Mormon Church Cracks Down on “Men on a Mission” Calendar

It appears that the The Church of Jesus Christ of Latter-day Saints is not amused. Mormon Chad Hardy has been summoned to a Church disciplinary hearing for possible excommunication after he produced a popular “Men on a Mission” calendar showing Mormon hunks without shirts. The new missionary position is that such photos are completely unacceptable — even if they do help with door-to-door outreach programs.

Hardy must appear before a council of elders to discuss his “conduct unbecoming a member of the church.” The 2008 calendar features 12 returned church missionaries without shirts — a take off on the fireman and police calendars. In biographical sketches each of the men (who are on missionary duty) talks about his beliefs.

Hardy was told that the call for discipline came directly from Salt Lake City. Someone marked this week for the hearing — just under hunky Mr. July.

For the full story, click here and here.

11 thoughts on “Mormon Church Cracks Down on “Men on a Mission” Calendar”

  1. Really though, don’t you think the Mormon church benefits either way? They are “damned if they do, damned if they don’t” in this situation. If they say nothing, they come under criticism for letting such a “racy” calender be pubished and we all see what happened when they did protest. Either way they still make $$$$$$ and as a good friend of mine always says, “Mormonism is BIG business!”

  2. Freedom to worship does not mean freedom to worship as others think they should. Freedom to worship means live and let live. It means letting others worship God, Gods, or Frosty the Snowman, if they so choose, in whatever way they see fit, as long as that worship does not include violating the law, or injuring or causing harm to others.

    Sects and divisions of Christianty, like the notorious “Elohim City” group, who no doubt helped Timothy McVeigh commit acts of terrorsim in this country, or sects of Islam, which incite murder, violence, oppression, and acts of terrorism, are not to be tolerated in the least. These belief systems are corrupted and fouled, and their members decieving themselves as to the nature of spirituality and worship.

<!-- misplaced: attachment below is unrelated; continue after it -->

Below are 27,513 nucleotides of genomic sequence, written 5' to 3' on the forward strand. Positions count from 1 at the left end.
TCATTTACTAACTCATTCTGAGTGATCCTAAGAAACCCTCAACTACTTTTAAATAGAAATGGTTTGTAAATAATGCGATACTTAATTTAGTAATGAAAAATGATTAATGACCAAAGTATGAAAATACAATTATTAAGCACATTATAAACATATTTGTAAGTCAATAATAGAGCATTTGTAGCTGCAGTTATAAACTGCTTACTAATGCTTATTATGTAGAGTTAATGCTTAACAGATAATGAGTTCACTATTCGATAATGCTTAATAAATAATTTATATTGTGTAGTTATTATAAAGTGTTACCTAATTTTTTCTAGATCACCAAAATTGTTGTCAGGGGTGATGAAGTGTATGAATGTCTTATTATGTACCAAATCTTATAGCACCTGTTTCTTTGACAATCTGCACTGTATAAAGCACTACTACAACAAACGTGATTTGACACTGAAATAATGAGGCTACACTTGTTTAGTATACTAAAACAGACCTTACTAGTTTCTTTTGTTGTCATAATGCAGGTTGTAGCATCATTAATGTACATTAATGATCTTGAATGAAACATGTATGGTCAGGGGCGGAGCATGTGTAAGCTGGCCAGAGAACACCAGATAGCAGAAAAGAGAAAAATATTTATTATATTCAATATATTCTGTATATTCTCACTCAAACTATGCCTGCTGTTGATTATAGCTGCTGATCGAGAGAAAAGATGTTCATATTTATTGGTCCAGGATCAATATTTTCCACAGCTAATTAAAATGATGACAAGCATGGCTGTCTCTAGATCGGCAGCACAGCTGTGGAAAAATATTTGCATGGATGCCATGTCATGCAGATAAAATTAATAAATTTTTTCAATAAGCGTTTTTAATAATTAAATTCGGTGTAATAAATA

But anything short of that, is beyond the input of outsiders to the relgion. People must be free to worship as they see fit, and voluntarily submitting oneself to a strict code of conduct, and then chosing to violate that code of conduct, does not constitute being oppressed.

    It constitutes being fickle.

  3. In all fairness to the Mormons, you can’t really blame them here.

    Mormon missionaries are forbidden by the Missionary code from ever being seen in public without bare-chested. It’s actually part of the missionary policy a missionary agrees to when accepting the call to service in the Mormon church.

    Additionally, they are also forbidden from removing their “garment” which is essentially a T-Shirt and Boxer shorts, specially blessed with the intent of protecting them from evil, as well as reminding them of their covenant with God, made when they received the garment in a sacred temple ritual.

    Any missionary doing this, that is, removing the garment, and showing himself bare-chested in public, hence is just looking to be excommunicated, so bashing the church for following their own laws, seems somewhat disingenuous.

    If the intent of the thread is to mock their religious beliefs, then ok, then it is what it is. But if the intent is to criticize the church for being too hard on this young man or something, then the reality is they are simply following their own established guidelines and bylaws, and the missionary obviously knew that when he decided to violate them.

  4. Good for the Moron Church. They have every right to police their private beliefs. I am just waiting for the criticism here regarding this policy of the Church to be re-directed at the Islamic faith – I won’t hold my breath.

  5. It is sad when people aren’t allowed to have a littel fun. In my Catholic experience, the Nuns and Priests loved to dish out the guilt trip on us. I found myself at age 40 at my daughters orientation before her Freshman year in the Catholic high school in town watching the hands of the Nun who was in charge of registration. All these years and I was still watching out for the yard stick or the pointer in the Nun’s hands for self protection.

  6. Was this the peep stone edition?

    Seriously,

    It is signigicant that religions spend a great deal of time worried about: 1. what people are wearing and 2. if people are sufficiently obedient to the religious hierarchy.

    Our bodies are how we experience this world. Rules governing them are rules attempting to govern our experience.

    It is possible to believe in a god that is the prime fasionista. It is also possible to know that there are people who set themselves up as god/dess chosen authority on earth. It is not necessary to follow either.

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